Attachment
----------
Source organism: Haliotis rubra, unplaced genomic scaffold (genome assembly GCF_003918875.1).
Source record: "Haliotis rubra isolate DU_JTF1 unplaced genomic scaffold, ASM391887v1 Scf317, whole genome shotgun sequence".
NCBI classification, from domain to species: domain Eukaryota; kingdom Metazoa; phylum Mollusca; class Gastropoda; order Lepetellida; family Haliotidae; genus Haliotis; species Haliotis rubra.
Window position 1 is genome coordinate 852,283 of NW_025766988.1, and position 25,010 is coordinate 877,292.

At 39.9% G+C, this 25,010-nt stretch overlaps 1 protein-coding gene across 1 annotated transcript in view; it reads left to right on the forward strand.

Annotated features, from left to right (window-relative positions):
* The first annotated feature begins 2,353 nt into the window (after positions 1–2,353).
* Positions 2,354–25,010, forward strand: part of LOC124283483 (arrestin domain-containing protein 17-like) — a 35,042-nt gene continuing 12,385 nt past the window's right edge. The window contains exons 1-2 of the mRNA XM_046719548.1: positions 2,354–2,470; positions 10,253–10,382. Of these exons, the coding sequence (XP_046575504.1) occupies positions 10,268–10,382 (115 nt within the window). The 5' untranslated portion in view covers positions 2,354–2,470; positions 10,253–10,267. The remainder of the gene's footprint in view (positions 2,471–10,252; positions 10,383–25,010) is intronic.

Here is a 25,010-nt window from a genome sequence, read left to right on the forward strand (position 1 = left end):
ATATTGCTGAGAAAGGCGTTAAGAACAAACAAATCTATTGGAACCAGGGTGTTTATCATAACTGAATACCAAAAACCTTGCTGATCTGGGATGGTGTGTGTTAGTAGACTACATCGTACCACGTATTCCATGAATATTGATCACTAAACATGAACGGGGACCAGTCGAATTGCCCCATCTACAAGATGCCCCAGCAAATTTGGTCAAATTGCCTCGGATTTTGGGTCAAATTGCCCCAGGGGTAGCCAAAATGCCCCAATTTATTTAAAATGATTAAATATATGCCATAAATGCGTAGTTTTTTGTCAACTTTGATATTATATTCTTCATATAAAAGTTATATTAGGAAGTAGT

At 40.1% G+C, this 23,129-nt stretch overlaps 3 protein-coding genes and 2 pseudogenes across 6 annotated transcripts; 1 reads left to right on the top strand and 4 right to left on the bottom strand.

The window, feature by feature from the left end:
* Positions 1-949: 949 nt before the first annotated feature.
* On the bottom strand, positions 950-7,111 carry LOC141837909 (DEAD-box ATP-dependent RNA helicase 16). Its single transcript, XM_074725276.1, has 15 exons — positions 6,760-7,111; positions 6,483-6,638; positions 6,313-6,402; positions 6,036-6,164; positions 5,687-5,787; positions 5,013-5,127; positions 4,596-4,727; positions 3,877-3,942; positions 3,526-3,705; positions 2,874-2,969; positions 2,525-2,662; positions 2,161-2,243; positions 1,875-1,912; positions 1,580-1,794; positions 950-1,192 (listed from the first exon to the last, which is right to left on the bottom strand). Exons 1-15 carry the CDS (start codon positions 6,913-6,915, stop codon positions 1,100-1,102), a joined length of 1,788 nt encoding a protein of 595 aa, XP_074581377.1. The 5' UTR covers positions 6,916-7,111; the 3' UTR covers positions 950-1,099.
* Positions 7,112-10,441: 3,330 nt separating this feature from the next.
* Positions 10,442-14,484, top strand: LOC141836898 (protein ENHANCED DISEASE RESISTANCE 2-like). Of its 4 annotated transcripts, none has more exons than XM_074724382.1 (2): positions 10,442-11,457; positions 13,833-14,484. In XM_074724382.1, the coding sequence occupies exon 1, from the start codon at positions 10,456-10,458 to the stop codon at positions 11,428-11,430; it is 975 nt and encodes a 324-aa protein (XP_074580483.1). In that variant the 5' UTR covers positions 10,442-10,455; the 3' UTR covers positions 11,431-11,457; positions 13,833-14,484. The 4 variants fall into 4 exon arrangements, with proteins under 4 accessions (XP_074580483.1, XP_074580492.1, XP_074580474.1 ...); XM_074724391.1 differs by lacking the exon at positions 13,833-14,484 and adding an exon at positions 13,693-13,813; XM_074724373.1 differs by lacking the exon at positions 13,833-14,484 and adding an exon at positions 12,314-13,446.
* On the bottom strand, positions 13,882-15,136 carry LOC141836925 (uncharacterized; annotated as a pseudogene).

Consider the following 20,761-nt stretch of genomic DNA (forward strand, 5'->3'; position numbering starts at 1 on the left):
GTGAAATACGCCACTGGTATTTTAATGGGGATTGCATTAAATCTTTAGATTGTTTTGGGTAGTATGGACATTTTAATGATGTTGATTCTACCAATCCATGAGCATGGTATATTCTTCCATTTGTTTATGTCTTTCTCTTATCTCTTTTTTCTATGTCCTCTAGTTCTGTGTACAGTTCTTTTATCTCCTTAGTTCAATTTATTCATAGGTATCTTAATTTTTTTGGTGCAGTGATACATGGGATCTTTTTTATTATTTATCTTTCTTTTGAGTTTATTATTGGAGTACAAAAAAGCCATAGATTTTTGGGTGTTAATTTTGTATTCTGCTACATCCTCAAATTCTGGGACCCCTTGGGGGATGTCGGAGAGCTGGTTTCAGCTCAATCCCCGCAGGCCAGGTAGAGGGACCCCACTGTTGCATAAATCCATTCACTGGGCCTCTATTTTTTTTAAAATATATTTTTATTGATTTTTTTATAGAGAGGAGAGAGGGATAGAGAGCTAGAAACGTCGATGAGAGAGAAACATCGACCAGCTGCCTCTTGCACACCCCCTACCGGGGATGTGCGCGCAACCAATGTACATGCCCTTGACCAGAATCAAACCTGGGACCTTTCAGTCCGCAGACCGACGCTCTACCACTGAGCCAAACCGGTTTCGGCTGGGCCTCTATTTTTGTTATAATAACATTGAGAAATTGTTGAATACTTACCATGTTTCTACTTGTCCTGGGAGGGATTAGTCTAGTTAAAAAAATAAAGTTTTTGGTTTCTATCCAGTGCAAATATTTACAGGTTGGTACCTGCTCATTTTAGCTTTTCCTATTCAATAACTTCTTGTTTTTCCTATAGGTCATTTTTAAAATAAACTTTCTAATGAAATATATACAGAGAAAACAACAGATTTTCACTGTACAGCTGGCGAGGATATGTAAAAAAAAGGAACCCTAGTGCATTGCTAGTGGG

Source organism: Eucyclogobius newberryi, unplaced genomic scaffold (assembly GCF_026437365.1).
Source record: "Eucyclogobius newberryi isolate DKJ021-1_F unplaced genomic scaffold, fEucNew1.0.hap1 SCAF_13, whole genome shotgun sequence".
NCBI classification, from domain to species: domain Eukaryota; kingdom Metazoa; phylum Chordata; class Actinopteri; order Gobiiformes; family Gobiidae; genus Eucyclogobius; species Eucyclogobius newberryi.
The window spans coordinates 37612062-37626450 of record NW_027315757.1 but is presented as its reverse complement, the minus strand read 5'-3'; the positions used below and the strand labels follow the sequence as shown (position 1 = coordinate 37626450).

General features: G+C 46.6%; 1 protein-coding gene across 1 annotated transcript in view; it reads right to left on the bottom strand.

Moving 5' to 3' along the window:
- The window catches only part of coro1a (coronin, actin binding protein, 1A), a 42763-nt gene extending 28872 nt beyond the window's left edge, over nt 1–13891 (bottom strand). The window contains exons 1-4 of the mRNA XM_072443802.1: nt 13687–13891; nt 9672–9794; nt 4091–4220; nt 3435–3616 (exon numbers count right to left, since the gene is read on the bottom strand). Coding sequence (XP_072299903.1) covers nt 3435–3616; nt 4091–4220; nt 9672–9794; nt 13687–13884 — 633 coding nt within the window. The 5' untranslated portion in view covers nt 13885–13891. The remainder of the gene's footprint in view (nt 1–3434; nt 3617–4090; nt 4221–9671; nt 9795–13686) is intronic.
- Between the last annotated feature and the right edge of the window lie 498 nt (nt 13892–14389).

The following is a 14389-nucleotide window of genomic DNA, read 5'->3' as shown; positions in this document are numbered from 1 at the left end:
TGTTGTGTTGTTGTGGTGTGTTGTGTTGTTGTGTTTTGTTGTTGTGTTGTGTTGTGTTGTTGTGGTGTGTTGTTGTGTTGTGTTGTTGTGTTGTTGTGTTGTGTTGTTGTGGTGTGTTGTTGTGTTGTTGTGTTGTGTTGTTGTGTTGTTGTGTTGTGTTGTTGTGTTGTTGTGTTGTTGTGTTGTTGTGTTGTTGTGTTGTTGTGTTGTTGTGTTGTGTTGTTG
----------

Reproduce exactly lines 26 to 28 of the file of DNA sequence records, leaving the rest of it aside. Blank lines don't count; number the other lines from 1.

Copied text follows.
- The window catches only part of coro1a (coronin, actin binding protein, 1A), a 42763-nt gene extending 28872 nt beyond the window's left edge, over nt 1–13891 (bottom strand). The window contains exons 1-4 of the mRNA XM_072443802.1: nt 13687–13891; nt 9672–9794; nt 4091–4220; nt 3435–3616 (exon numbers count right to left, since the gene is read on the bottom strand). Coding sequence (XP_072299903.1) covers nt 3435–3616; nt 4091–4220; nt 9672–9794; nt 13687–13884 — 633 coding nt within the window. The 5' untranslated portion in view covers nt 13885–13891. The remainder of the gene's footprint in view (nt 1–3434; nt 3617–4090; nt 4221–9671; nt 9795–13686) is intronic.
- Between the last annotated feature and the right edge of the window lie 498 nt (nt 13892–14389).

The following is a 14389-nucleotide window of genomic DNA, read 5'->3' as shown; positions in this document are numbered from 1 at the left end: